There, in a long brick building, workers, including many women, sat in a dimly lit environment and placed the encrusted rods into nitric acid, triggering a process that allowed them to remove the weapons-grade plutonium. While the same work was performed with remote-controlled robotic arms in the West, the Soviet workers were not even given masks to wear. There was nothing to stop plutonium gases from entering their lungs.
Scary stuff! Just reading that is enough to give me the jibblies. But:
...yet the amount of health damage sustained by these workers was astonishingly low. The GSF study has examined 6,293 men who worked at the chemical plant between 1948 and 1972. "So far 301 have died of lung cancer," says Jacob. "But only 100 cases were caused by radiation. The others were attributed to cigarettes."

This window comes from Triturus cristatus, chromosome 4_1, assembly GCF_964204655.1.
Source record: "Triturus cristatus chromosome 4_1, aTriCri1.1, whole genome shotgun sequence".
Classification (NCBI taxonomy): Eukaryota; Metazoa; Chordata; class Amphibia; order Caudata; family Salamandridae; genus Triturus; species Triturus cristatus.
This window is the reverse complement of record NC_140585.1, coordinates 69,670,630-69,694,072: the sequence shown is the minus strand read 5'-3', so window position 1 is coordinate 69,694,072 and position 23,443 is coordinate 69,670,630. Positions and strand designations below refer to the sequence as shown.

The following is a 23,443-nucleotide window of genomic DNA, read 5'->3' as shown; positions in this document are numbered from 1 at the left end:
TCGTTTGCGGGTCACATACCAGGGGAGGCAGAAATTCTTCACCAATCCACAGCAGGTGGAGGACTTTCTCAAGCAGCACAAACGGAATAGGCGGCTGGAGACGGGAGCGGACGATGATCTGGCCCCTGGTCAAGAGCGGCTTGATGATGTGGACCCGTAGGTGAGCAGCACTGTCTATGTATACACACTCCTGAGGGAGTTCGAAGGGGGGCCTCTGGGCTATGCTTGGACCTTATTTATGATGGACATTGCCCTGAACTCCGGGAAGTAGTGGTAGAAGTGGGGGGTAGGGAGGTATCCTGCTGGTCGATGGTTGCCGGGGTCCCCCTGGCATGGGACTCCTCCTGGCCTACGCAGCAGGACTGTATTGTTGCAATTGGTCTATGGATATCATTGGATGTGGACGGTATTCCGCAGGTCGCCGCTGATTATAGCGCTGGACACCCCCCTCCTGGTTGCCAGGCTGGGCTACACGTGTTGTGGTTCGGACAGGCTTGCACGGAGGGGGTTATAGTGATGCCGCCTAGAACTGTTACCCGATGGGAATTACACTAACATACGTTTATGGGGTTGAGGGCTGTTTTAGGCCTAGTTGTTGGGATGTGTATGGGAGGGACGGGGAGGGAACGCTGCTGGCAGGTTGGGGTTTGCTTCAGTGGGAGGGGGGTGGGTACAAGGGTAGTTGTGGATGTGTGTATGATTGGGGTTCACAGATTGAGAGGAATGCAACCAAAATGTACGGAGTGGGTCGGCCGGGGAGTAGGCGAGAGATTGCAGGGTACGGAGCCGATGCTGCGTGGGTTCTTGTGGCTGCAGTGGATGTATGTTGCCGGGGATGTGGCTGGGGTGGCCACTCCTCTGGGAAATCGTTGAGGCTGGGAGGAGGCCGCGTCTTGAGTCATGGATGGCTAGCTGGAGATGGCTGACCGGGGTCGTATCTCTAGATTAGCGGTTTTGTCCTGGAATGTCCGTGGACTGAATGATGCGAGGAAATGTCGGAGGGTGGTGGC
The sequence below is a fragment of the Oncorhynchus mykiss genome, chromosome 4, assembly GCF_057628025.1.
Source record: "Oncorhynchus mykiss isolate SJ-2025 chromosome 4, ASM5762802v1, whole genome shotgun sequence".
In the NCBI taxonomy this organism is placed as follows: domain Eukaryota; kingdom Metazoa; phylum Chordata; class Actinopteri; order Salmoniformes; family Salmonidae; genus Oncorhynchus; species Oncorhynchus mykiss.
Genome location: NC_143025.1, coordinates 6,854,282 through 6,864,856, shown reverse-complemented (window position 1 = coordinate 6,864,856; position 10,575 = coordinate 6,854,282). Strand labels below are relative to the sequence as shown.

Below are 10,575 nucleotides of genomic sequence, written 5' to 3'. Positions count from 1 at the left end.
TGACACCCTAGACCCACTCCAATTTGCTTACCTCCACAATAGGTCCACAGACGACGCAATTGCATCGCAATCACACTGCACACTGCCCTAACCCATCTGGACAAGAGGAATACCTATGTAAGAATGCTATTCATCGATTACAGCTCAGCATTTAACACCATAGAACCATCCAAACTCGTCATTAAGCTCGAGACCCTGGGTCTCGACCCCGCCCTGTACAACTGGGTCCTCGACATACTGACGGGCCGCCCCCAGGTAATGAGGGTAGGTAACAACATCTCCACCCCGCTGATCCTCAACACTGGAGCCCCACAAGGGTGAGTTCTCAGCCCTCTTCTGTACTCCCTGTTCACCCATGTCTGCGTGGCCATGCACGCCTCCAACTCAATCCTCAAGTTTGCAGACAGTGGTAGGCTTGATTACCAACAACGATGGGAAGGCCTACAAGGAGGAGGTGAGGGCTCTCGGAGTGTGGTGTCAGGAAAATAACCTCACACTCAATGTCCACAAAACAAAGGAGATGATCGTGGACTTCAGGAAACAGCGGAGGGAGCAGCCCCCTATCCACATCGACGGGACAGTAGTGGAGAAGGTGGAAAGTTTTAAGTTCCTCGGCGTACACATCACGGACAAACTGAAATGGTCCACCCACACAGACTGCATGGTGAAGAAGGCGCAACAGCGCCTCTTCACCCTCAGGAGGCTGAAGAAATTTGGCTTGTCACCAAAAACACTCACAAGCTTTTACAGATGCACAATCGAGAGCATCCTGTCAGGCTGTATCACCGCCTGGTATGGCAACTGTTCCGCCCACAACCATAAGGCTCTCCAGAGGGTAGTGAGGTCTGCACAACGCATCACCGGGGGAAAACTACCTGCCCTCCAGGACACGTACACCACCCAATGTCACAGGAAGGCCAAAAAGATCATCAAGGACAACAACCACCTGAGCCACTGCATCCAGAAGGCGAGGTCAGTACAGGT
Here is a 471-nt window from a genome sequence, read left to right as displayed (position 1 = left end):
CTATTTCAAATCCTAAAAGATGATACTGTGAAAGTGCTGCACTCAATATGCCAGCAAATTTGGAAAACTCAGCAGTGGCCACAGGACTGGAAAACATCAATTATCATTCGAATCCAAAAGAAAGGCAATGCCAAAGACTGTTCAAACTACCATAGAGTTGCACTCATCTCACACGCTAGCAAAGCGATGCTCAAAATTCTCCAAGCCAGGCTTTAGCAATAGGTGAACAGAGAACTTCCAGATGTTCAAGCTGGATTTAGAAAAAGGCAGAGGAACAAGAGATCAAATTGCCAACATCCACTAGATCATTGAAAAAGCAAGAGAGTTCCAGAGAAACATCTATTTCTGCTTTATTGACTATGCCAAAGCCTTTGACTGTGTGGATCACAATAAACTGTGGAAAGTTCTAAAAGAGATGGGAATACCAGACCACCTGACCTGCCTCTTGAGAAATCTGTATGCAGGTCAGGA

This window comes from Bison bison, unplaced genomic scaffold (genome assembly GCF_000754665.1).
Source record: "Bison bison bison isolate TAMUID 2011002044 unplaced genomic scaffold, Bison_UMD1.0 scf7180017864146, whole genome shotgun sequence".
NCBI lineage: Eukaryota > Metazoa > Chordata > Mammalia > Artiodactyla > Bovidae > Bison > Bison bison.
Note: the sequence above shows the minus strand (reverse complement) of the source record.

(Emphasis mine, again.) Cigarettes are worse for you than plutonium gas! WTF!

And here is how the "glorious workers' paradise" dealt with the effluent from the processing facility:
From 1949 to 1951, waste material from the plutonium production -- a bubbling toxic soup -- was simply poured into the river untreated. As a result, highly radioactive elements such as cesium 137 and strontium 90 were deposited in the river's sediments. The riverbanks became radioactive. the analyses show, even this accusation is exaggerated. The US National Cancer Institute (NCI) studied 29,873 people who lived along the Techa between 1950 and 1960. According to the NCI scientists, only 46 deaths came about due to radiation exposure.